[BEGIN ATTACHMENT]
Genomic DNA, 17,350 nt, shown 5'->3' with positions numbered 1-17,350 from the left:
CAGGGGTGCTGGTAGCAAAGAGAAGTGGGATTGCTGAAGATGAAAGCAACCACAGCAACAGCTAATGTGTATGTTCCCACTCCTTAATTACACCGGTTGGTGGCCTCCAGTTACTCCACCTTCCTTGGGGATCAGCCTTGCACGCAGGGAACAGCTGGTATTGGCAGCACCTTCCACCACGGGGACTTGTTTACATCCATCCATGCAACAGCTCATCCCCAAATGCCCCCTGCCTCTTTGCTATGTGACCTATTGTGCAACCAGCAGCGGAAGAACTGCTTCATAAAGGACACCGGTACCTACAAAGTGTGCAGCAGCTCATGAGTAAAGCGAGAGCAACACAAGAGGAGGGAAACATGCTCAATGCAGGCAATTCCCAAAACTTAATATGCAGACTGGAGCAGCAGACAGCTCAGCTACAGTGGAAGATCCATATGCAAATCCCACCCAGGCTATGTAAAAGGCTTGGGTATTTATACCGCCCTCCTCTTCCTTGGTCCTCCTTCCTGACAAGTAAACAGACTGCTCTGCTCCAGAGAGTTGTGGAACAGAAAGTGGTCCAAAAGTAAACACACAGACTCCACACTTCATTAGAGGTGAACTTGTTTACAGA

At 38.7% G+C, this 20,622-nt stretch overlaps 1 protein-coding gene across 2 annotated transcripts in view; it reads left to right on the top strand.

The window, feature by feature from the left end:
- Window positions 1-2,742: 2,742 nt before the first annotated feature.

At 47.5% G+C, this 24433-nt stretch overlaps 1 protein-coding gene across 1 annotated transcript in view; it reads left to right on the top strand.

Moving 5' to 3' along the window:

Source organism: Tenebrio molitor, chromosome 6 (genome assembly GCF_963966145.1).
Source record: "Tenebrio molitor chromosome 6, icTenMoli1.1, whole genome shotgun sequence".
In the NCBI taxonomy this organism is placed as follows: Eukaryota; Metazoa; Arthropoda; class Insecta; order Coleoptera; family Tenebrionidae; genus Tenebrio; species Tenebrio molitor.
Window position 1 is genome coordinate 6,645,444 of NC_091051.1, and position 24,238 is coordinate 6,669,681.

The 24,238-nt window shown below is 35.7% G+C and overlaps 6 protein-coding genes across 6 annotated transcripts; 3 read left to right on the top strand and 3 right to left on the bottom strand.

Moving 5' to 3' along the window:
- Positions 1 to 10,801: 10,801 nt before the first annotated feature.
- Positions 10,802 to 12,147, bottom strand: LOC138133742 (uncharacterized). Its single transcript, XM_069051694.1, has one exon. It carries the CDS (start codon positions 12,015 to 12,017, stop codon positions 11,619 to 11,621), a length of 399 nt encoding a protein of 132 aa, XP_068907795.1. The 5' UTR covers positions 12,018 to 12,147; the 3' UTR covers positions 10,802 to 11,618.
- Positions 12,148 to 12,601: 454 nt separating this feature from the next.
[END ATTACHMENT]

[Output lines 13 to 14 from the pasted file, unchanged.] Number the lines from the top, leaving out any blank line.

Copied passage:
Moving 5' to 3' along the window:
- Positions 1 to 10,801: 10,801 nt before the first annotated feature.